Fifth, that there should be a Library and Reading Room, and that clubs be formed so as to get magazines, Ac, cheaper for members. A capital idea. Sixth, that the Society correspond with individuals and Societies, and solicit an exchange of plants, seeds, Ac, and also import and collect new and rare plants and seeds for distribution among the members. Good again. Seventh, that weekly meetings be held for discussion, lectures, Ac, in connection with an exhibition of specimens, and that the proceedings be published. Precisely one of the things wanted. Eighth, that all of the above be free to members, but that a small charge be made to the public for admission to the lectures, library, and exhibitions. He thinks ladies, children, invalids, business men, mechanics, and gardeners would find this a delightful place in which to pass an hour. Yes, instruction and pleasure to a much greater degree than in many places where they sometimes " pass an hour." Ninth. "Have a standing advertisement of the aims, objects, and advantages of belonging to the Society, the location, officers,, exhibitions, meetings, Ac, so that the public will know where to find it and what it is." This kills " several birds with one stone." Tenth, he thinks "there is no way in which a person could invest three dollars and receive so much benefit, or do so much good by spreading abroad such a refining influence as the Society would have." In this we agree with him, provided the other things are done He concludes by saying to those who think the thing can not be done, "Try it.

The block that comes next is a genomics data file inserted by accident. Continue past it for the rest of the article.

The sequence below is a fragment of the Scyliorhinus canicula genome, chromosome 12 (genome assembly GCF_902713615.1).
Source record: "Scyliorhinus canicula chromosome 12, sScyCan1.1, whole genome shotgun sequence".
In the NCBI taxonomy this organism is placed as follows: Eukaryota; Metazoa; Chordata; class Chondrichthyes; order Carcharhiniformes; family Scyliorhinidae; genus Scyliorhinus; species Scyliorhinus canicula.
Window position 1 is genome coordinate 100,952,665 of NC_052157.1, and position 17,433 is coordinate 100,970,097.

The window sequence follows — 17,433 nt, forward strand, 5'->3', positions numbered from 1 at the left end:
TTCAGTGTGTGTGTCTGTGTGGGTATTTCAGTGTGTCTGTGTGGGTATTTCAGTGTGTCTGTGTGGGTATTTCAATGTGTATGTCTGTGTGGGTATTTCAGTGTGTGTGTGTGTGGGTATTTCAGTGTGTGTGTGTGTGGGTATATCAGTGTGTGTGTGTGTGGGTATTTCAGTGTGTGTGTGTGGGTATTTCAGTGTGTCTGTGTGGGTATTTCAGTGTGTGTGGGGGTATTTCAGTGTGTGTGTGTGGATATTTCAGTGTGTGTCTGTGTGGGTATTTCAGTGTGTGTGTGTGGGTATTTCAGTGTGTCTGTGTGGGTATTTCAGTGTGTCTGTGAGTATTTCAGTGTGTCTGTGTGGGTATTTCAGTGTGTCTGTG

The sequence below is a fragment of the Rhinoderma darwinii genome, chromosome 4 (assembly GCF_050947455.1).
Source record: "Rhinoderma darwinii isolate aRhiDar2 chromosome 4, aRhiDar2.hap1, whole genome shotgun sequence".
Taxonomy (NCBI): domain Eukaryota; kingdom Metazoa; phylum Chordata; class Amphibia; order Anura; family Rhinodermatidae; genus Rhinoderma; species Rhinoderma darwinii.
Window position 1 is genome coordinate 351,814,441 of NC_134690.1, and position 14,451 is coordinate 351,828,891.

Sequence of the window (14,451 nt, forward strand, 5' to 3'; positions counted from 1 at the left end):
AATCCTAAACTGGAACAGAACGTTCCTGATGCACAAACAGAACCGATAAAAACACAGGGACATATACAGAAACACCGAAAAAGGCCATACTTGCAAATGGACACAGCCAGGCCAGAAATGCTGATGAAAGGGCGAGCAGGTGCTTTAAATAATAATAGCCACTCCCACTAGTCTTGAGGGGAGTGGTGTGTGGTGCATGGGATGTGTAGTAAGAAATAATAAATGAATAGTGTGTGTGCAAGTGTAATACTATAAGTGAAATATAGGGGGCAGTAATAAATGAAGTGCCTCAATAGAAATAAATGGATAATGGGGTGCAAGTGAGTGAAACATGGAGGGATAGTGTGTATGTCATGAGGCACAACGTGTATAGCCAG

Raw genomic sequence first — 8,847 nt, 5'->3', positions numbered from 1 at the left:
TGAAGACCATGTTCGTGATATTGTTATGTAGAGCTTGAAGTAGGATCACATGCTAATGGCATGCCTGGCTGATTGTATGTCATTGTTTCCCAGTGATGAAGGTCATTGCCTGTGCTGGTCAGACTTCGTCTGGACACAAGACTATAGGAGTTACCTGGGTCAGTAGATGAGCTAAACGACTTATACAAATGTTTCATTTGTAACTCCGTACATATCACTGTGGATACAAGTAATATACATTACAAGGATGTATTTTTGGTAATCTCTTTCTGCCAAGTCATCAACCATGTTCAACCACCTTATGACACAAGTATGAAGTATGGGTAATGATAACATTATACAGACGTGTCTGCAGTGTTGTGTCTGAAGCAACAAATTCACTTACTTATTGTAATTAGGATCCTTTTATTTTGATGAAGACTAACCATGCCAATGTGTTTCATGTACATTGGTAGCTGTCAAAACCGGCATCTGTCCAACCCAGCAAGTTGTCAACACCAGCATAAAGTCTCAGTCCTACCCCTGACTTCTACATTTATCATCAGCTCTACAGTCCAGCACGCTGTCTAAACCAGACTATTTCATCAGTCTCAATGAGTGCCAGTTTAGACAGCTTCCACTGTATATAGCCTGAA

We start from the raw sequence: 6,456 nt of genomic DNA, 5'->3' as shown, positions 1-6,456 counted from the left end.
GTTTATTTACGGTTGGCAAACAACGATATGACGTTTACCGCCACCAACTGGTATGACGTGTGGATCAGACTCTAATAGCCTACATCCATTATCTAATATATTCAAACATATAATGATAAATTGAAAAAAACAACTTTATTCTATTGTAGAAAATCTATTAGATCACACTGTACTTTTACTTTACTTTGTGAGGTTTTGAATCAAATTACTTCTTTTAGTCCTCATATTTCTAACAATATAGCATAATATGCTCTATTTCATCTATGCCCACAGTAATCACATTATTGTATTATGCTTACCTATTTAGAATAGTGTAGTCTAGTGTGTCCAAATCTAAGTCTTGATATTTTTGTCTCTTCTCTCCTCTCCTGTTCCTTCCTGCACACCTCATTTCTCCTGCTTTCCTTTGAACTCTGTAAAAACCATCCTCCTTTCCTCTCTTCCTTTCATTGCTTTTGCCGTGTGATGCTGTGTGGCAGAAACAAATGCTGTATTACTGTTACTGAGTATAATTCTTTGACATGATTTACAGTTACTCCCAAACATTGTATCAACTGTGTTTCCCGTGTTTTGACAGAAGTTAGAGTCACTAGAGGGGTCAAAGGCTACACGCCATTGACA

Give the public the worth of their money in practical knowledge, and they will both support the Society permanently, and patronize the gardeners." There is a mutual obligation involved in this point which ought to be further elucidated. The idea of "Improvement" clearly is, a working society, one that will do something.
We next have "Brooklyn* in response. He excepts to the expressions, " Instead of begging the public" - "The public will not support us" - " Give the public the worth of their money." He thinks the Society should calculate little on the "public" using the term in its broadest sense; that it should be more especially a society for gardeners, and that the secret of failure may be found in the fact that the public has been appealed to rather than they. He says, " Before the Society undertakes to educate the public, I think it had better secure tutors for the job by educating the gardeners." That is pretty pointed for one who "goes in" for the gardeners to the exclusion of the public. But. will the gardeners support a society of themselves? He says, "The gardeners are not beggars, and should not want the public to support a society for them. It is for their benefit, and they must pay for it, and I believe will be found willing to do so, if they can get the worth of their money." It seems to us clear that they will not without this, and then the public must help them.